By John Sillett
The recent collapse into administration of shop group Arcadia and Debenhams’ department stores was shocking, but not unexpected. Both companies have had their assets looted by their owners; Arcadia’s owner Philip Green has become widely seen as the unacceptable face of capitalism. Whilst the vultures pick over the bones of Topshop and its relations, there has been an avalanche of redundancies in many sectors, from construction to engineering. The pandemic has hastened the collapse or rationalisation of companies depending on footfall, like retail, hospitality and tourism.
While Marcus Rashford has been making headlines with the campaign that led to a government u-turn on free meals vouchers, community groups are working hard to make sure that free meals vouchers are provided to families that need them during every school holiday, not just while the Coronavirus pandemic is in the news.
by Jonathan Lee
“New pension plans to work till you die are no cause for alarm” says arch-Tory overlord Ian Duncan Smith. A recent report from the Centre for Social Justice (CSJ), the Tory think-tank which brought us Universal Credit, has recommended the government raise the retirement age from 65 to 70 by 2028, and to 75 by 2035.
The Tories are not content to simply make workers’ lives as miserable as possible through underfunding schools, unaffordable housing, food poverty, and the greatest devaluation of wages in modern history. They now seek to steal the last golden years of life from the majority of working class people who cannot afford a private pension in order to retire early.Continue Reading
by Jonathan Lee
It’s a dirty word for many who don’t really understand what it means. People often broadly sweep Socialism into a single ideology, which is much maligned as an unworkable and authoritarian regime, seemingly unsuitable for the modern day, and unpopular amongst the electorate.
I’ll start out being optimistic, and assume that this ignorance of what Socialism is explains why some people discount it out of hand. Because the premise of Socialism is generally one that I have to believe most people should aspire to in some way. “Every human being should be a moderate Socialist,” Thomas Mann said.
Why? Because Socialism is a general set of social, political, and economic views that places people first. And what’s the point of having a democratic society, in which we the people place power in the hands of a select few to manage our lives, if not to make things generally better for people as a whole?Continue Reading
by James Anthony
Across the country during 11th-17th June, various individuals, charities and institutions will be celebrating Carers Week 2018 in recognition of unpaid carers and the work they do. That period will also mark just over two and a half months of my time working for a local carers charity. It’s opened my eyes to the issues that many carers face and what needs to change to improve their lives, but also to recognise the need to publicise Carers Week and recognise the contribution of carers to society as a whole.Continue Reading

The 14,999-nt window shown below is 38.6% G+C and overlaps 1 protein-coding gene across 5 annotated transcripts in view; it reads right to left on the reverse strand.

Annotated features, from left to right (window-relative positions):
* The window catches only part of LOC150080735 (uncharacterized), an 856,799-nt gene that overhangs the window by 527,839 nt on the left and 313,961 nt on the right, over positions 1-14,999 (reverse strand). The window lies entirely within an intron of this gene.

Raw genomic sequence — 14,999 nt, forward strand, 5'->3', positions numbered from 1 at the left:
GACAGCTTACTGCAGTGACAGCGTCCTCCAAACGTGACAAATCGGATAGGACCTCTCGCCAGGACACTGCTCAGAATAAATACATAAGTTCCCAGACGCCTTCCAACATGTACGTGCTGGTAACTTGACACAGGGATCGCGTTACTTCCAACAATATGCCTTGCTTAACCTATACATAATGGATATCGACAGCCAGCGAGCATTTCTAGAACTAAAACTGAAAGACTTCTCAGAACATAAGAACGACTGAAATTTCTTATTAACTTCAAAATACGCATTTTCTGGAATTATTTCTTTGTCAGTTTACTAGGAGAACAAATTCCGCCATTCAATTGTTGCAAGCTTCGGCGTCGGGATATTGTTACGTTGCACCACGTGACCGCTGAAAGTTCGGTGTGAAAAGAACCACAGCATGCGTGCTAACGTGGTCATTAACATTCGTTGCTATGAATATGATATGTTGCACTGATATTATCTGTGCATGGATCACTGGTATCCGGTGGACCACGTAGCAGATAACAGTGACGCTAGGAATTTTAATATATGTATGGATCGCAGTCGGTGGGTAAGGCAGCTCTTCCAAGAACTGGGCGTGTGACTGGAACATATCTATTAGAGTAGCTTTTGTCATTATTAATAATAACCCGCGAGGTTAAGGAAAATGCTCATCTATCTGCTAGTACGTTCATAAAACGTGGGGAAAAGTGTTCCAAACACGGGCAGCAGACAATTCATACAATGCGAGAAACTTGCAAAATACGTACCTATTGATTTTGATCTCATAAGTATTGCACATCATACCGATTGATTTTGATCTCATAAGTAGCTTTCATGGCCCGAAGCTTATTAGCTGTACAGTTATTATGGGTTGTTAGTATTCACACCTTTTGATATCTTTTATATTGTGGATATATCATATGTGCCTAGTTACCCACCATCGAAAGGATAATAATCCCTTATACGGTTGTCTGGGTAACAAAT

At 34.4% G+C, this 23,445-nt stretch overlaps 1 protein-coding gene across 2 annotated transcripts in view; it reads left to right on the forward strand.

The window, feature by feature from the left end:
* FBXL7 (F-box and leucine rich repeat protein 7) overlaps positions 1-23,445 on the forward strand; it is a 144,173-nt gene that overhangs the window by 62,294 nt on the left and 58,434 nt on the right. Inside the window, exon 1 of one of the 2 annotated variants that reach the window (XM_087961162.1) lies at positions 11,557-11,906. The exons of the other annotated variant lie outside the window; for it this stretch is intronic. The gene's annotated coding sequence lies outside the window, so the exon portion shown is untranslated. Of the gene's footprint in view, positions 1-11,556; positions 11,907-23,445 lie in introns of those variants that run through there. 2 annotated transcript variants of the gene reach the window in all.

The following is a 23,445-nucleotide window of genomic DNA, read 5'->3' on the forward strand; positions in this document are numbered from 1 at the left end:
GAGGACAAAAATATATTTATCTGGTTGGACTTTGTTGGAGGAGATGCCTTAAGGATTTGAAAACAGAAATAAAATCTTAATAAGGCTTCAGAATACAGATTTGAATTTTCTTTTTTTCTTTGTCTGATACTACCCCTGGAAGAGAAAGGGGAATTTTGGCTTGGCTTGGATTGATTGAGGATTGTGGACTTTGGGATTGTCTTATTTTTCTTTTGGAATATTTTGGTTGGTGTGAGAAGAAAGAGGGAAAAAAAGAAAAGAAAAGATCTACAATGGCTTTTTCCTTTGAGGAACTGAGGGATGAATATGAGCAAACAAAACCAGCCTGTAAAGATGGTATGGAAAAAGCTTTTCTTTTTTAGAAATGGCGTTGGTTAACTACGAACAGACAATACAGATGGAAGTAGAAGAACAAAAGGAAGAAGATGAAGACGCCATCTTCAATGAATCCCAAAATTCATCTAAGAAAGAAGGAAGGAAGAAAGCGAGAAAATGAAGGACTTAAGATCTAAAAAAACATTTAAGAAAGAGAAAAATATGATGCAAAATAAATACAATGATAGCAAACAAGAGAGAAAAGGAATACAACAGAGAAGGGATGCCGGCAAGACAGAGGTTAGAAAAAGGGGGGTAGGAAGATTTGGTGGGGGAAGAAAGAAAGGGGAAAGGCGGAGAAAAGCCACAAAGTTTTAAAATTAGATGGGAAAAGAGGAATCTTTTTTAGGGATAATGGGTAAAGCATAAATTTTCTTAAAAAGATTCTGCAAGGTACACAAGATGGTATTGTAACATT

by Edward Grierson
It goes without saying that the current wage situation in the UK is not good. Following the disastrous speculation on the banks’ behalf that led to the recession, real wages for UK workers fell by 10.4% from 2007-2015, a decline only matched by Greece. Even worse has been the combination of this wage drop with the continued pay gap between employees and the people who employ them: as of 2015, the salary of a UK CEO was nearly 130 times that of the average UK worker’s salary.
The reason why this is a concern, why we should be worried about falling wages, surely is obvious.Continue Reading
by Alice Thomson
cw: mentions of suicide
Hurray, 2018 is upon us. January always seems like a month of reflection and contemplation to me, mainly because nothing much happens, and most people are recovering from December. Although, I feel this way as I type, there is a niggling dread at the back of my mind for 2018. I’m probably not the only one that feels this way. A new year invites new opportunities, but it also means that these openings provide an element of risk or failure.Continue Reading
by Chris Jarvis
With Theresa May having all but called an early General Election, on June 8th, the UK will go to the polls for yet another vote that will have long-reaching consequences for the future of the nation, the third in as many years. For the people of Scotland and Wales it will be the fourth – and those living in Northern Ireland will face their fifth. Right now, our political leaders can’t seem to get enough of sending people trudging out to schools, churches and community centres to scribble little pencil crosses in printed boxes.Continue Reading
By Clive Lord
I almost invented the Green Party. Well, I only re-invented it a few months after it had been founded circa Christmas 1972. I attended a meeting as an enquirer in March 1973, at which I agreed with every word of the four actual founder members: the Massachusetts Institute of Technology (MIT) had just published Limits to Growth, which explained that indiscriminate economic growth could not go on for ever on a finite planet. It got one important fact wrong, and missed one other, but the gist was and is correct, and according to the latest research by James Hansen, could be coming home to roost sooner than expected.
by Jess Howard
With the threat of terrorist attacks and war seeming to dominate every newspaper front page and website, it can be easy to ask if we should still place any importance on the visual arts. With daily news telling us that more and more people are dying, starving, or becoming homeless, many may ask if we should concern ourselves with art at all. But, when we really consider it, we can see that an aversion to what may be deemed frivolous and unnecessary is actually completely impossible.Continue Reading